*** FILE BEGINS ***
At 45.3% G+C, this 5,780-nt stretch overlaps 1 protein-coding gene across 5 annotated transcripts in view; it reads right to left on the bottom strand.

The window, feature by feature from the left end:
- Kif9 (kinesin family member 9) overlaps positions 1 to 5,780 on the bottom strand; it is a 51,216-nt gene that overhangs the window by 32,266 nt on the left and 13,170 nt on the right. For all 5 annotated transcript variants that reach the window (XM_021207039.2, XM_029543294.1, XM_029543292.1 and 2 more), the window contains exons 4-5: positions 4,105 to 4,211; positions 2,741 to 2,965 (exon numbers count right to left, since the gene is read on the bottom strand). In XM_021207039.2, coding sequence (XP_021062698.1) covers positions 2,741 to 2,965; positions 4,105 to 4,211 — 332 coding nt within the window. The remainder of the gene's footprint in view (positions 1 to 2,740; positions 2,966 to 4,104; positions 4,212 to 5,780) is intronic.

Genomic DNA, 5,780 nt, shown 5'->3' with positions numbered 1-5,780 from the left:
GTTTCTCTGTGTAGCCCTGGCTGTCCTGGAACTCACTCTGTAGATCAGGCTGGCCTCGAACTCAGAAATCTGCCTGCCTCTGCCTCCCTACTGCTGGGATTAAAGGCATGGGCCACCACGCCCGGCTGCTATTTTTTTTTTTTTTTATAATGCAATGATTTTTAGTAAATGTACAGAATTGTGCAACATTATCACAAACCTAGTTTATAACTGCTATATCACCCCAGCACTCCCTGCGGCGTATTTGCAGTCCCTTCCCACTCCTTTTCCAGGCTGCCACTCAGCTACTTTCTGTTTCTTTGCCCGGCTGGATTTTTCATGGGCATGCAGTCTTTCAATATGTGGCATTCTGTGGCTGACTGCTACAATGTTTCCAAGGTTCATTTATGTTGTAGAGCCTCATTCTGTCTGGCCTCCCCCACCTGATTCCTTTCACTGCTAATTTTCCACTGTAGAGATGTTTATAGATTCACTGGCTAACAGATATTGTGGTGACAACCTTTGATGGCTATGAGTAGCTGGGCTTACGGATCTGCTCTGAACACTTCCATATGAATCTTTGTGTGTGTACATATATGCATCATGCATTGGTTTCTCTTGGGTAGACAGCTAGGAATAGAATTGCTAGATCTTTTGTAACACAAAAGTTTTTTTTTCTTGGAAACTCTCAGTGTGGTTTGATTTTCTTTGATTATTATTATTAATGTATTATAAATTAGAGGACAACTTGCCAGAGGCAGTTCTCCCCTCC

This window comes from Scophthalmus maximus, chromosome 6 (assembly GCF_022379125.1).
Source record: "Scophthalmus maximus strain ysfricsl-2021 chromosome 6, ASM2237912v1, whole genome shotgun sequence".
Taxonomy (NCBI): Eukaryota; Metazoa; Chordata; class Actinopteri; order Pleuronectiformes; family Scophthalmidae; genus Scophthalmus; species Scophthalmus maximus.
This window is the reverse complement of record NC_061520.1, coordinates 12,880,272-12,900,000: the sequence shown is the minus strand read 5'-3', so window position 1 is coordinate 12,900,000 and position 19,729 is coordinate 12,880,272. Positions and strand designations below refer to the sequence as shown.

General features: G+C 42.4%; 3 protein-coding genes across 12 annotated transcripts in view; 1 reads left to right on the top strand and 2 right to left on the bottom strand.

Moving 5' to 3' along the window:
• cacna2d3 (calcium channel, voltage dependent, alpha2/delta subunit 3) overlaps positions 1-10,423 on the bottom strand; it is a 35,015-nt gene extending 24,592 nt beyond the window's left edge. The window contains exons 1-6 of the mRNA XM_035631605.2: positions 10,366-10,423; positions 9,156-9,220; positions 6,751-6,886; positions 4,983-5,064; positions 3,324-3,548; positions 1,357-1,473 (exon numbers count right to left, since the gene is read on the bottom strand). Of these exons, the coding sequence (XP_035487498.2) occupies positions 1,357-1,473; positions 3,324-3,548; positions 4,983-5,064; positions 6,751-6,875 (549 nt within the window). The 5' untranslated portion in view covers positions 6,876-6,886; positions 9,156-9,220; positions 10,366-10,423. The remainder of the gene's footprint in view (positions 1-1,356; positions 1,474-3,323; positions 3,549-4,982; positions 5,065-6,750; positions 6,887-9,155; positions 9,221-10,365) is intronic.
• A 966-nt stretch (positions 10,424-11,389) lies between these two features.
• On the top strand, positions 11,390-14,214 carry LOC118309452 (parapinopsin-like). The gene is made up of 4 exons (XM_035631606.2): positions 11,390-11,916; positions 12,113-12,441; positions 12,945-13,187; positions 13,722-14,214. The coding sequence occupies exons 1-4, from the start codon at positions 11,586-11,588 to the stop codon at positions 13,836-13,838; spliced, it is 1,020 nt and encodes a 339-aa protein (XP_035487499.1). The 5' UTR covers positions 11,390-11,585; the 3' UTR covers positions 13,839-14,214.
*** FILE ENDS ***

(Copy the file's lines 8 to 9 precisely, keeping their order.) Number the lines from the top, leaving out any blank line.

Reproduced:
Taxonomy (NCBI): Eukaryota; Metazoa; Chordata; class Actinopteri; order Pleuronectiformes; family Scophthalmidae; genus Scophthalmus; species Scophthalmus maximus.
This window is the reverse complement of record NC_061520.1, coordinates 12,880,272-12,900,000: the sequence shown is the minus strand read 5'-3', so window position 1 is coordinate 12,900,000 and position 19,729 is coordinate 12,880,272. Positions and strand designations below refer to the sequence as shown.